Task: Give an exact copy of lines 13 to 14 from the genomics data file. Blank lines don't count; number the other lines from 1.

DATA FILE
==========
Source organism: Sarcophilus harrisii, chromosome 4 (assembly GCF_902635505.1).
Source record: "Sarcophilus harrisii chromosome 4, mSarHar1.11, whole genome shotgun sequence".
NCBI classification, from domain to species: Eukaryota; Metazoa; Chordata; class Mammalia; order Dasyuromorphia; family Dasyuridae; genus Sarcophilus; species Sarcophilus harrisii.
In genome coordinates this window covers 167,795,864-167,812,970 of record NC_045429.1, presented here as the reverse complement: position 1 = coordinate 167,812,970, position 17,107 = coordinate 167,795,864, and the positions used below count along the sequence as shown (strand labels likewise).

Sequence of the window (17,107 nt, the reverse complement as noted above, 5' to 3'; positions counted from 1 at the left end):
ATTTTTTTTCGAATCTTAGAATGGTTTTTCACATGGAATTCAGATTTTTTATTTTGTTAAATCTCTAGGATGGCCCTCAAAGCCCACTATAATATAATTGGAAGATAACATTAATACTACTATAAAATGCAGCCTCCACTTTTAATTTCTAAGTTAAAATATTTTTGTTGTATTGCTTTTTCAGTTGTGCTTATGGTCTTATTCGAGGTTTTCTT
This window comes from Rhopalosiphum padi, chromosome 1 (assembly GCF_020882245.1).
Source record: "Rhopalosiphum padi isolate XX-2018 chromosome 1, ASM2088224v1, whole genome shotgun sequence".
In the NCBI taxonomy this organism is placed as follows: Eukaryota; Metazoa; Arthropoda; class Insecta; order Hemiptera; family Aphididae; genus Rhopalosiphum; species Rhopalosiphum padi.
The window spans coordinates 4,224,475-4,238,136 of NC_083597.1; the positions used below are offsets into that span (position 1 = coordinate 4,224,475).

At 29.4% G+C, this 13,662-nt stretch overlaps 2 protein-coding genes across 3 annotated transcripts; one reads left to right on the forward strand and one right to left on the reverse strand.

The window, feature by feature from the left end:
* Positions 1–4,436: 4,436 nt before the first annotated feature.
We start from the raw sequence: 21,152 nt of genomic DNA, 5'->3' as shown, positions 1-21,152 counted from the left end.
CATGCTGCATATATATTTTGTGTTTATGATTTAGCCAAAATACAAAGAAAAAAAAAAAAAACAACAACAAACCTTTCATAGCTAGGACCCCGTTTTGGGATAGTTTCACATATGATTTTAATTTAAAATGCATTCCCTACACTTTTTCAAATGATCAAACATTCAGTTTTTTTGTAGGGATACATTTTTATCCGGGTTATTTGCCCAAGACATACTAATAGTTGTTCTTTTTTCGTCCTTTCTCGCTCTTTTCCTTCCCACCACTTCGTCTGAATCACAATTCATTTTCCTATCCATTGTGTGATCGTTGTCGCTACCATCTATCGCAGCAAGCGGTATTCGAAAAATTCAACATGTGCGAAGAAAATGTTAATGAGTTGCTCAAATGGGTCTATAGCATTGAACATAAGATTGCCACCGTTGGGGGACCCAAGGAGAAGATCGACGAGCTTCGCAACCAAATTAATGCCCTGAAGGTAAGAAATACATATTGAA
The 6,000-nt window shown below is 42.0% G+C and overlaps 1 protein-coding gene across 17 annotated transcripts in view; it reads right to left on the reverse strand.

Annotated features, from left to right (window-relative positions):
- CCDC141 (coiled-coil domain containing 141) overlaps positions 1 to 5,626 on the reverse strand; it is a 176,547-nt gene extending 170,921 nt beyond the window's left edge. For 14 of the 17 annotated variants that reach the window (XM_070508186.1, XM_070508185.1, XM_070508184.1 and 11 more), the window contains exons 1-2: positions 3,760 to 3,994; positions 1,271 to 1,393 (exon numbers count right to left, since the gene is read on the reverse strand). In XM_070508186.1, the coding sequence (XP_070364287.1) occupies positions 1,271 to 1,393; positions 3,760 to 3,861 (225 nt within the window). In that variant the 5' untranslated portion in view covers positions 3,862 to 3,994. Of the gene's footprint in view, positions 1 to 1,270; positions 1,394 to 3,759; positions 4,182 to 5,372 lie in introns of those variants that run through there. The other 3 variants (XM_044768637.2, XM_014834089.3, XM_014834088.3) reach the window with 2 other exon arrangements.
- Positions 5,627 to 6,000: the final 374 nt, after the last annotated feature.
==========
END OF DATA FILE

* Positions 1–4,436: 4,436 nt before the first annotated feature.
We start from the raw sequence: 21,152 nt of genomic DNA, 5'->3' as shown, positions 1-21,152 counted from the left end.